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Instances of the seventh particular observed in Mr. W’s way of disputing, viz. His wholly overlooking arguments, pretending there is no argument, nothing to answer; when the case is far otherwise.

Thus in his reply to my tenth argument, which was this, “It is necessary, that those who partake of the Lord’s supper, should judge themselves truly and cordially to accept of Christ as their Saviour, and chief good; for this is what the actions, which communicants perform at the Lord’s table, are a solemn profession of.” I largely endeavoured (in p. 75, 76, and 77.) to prove this, from the nature of those significant actions, of receiving the symbols of Christ’s body and blood when offered, representing their accepting the thing signified, as their spiritual food, &c. To all which Mr. W. says,(p. 74. a.) “I do not find that Mr. Edwards has said any thing to prove the proposition, which is the whole argument offered here in proof of the point proposed to be proved, but only gives his opinion, or paraphrase, of the purport and nature of the sacramental actions.”—Since Mr. W. esteems us it no argument, I desire it may be considered impartially whether there be any argument in it or no.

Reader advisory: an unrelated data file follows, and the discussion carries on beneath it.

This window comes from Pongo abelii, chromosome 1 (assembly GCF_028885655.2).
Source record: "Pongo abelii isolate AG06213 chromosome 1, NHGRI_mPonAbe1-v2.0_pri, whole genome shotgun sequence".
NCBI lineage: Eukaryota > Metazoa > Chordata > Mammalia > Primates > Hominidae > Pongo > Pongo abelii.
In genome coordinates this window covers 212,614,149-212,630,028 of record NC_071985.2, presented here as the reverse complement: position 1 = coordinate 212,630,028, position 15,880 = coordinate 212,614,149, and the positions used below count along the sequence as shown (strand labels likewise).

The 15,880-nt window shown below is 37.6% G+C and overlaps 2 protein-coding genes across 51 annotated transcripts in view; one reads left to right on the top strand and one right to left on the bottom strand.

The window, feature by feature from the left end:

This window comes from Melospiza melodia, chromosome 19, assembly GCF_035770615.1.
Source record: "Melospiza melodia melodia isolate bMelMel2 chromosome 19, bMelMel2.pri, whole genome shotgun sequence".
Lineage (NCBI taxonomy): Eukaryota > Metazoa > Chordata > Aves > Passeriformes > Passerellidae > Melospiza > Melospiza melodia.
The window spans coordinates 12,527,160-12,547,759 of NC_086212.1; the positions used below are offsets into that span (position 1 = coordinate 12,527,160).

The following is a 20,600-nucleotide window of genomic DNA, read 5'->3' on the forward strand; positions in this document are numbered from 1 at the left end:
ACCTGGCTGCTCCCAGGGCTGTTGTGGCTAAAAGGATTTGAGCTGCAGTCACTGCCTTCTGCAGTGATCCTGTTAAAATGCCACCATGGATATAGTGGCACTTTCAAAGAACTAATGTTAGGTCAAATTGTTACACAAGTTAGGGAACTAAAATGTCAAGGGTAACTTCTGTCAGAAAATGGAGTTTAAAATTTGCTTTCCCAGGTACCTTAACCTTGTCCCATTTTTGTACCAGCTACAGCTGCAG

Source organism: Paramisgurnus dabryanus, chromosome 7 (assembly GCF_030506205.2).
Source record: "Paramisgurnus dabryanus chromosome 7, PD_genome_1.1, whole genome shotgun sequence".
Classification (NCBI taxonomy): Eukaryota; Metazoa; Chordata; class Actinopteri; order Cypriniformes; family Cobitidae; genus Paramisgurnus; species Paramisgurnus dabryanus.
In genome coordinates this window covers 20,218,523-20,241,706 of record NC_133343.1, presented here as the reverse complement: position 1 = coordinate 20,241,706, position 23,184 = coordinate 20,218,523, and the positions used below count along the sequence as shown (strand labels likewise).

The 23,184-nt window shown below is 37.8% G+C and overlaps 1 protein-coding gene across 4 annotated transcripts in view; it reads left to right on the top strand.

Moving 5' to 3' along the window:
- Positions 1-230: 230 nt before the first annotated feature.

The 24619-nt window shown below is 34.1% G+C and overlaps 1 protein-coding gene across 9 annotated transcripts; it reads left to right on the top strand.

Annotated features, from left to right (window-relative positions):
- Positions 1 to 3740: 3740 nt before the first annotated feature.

These sacramental actions all allow to be significant actions: they are a signification and profession of something: they are not actions without a meaning. And all allow, that these external actions signify something inward and spiritual. And if they signify any thing spiritual, they doubtless signify those spiritual things which they 515 represent. But what inward thing does the outward taking or accepting the body and blood of Christ represent, but the inward accepting Christ’s body and blood, or an accepting him in the heart? And what spiritual thing is the outward feeding on Christ in this ordinance a sign of, but a spiritual feeding on Christ, or the soul’s feeding on him? Now there is no other way of the soul’s feeding on him, but by that faith, by which Christ becomes our spiritual food, and the refreshment and vital nourishment of our souls. The outward eating and drinking in this ordinance is a sign of spiritual eating and drinking, as much as the outward bread in this ordinance is a sign of spiritual bread; or as much as the outward drink is a sign of spiritual drink. And doubtless those actions, if they are a profession of any thing at all, are a profession of the things they signify. 600600    Mr. Stoddard owns, that the sacramental actions, both in baptism and the Lord’s supper, signify saving faith in Christ. Safety of App. p. 120. “By baptism is signified our fellowship with Christ in his sufferings. That is signified hereby, that we have an interest in the virtue of his sufferings, that his sufferings are made over unto us, and that we do participate in the good and benefit of them.——It was John the Baptist’s manner, before he baptized persons, to teach them that they must believe on Christ. And the apostles and apostolical men would not baptize any adult persons but such as professed to believe on Christ—He that believeth and is baptized, shall be saved. Baptism is mentioned as the evidence of faith.”—So concerning the Lord’s supper, ibid. p. 122. e. 123. a. “In this ordinance we are invited to put our trust in the death of Christ Take, eat: this is my body: and drink ye all of it. When the body feeds on the sacramental bread and wine, the soul is to do that which answers unto it. The soul is to feed on Christ crucified; which is nothing else but the acting faith on him.” To say, that these significant actions are appointed to be a profession of something, but not to be a profession of the things they are appointed to signify, is as unreasonable as to say, that certain sounds or words are appointed to be a profession of something, but not to be a profession of the things signified by those words.